Bill calls for free college and doubling the Pell Grant

by Joseph K. Clark

Dive Brief:

  • Federal legislation introduced Wednesday would make community college tuition accessible for all students and four-year public and private minority-serving colleges tuition-free for those whose families earn less than $125,000 a year.
  • The College for All Act, from Sen. Bernie Sanders, I-Vt., and Rep. Pramila Jayapal, D-Wash., also would double the maximum Pell Grant award to $12,990 for the next academic year. Lawmakers have introduced versions of the legislation in prior years.
  • The measures reflect many of President Joe Biden’s campaign proposals but face a divided Congress.

Dive Insight:

The latest bill would bring federal support to an existing state and local free college initiatives network. According to a bill summary, states would be encouraged to “sustain and expand” these offerings. According to the advocacy group College Promise, more than 360 such programs exist nationwide, including 31 statewide programs. A taxon-specific Wall Street activity would help fund the expansion. The federal government would pay 75% of free tuition at public institutions, with states covering the remainder. Its share would grow to 90% during an economic downturn.

Pell Grant

That mechanism appears to respond to concerns states wouldn’t be able to cover their costs. “To make this a sustainable program, that has to happen,” said Wesley Whistle, senior adviser for policy and strategy at New America, a left-leaning think tank. Biden ran on making community colleges and public four-year colleges for families earning less than $125,000 tuition-free. According to his campaign website, he also pledged to fund MSIs with the “equivalent to up to two years of tuition per low-income and middle-class student”.

Free community college is “maybe the minimum or the frontline piece that would move,” said Michele Streeter, a senior policy analyst at The Institute for College Access and Success, which has advocated for a federal-state partnership for funding public education. But the inclusion of four-year colleges reflects how that conversation has expanded in recent years, Streeter added.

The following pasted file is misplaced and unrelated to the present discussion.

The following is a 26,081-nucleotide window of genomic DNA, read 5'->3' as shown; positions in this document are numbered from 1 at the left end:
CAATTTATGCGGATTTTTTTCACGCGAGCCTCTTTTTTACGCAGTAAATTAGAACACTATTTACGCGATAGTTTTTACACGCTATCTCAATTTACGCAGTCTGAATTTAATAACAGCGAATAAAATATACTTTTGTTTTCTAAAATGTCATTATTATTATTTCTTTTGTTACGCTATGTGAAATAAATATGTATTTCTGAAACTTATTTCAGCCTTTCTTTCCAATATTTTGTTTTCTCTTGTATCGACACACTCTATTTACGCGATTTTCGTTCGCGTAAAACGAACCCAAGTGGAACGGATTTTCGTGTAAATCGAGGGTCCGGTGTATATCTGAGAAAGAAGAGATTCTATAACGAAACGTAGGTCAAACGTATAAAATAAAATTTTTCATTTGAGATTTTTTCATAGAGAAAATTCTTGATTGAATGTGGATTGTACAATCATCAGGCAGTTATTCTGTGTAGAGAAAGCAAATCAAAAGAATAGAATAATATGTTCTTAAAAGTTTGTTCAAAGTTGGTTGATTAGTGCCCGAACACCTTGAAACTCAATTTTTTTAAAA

The bill sponsors also want to double the maximum value of the Pell Grant, which Biden called for on the campaign trail, and more than 1,000 education groups have thrown their support behind it. However, theirr legislation would not apply the increase to funds used at for-profit colleger. The called-for change far exceeds Biden’s $400 addition to the Pell Grant in his annual budget request for the Education Department.

The bill would also provide $10 billion to public and private nonprofit MSIs and “under-funded” public institutions to improve academic support and mental health counseling, in tune with a similar campaign proposal. But the proposed legislation, and Biden’s spending plan, face a divided Congress in which Democrats hold a slim majority. Additionally, some efforts to expand access to two-year schools could draw resistance from four-year colleges; Politico reported.

Jonathan Fansmith, director of government relations at the American Council on Education, doesn’t expect the bill will gain much support among Republicans. But Fansmith doesn’t think the timing of its introduction is accidental, given that it comes as Congress weighs massive spending requests. “It is a bold proposal, a big proposal, a clear statement of priorities,” Fansmith said. “Even if you do not see all of the elements of it ultimately adopted into law, it’s obvious that parts of this are going to be considered very seriously and likely considered very seriously in the immediate future.”

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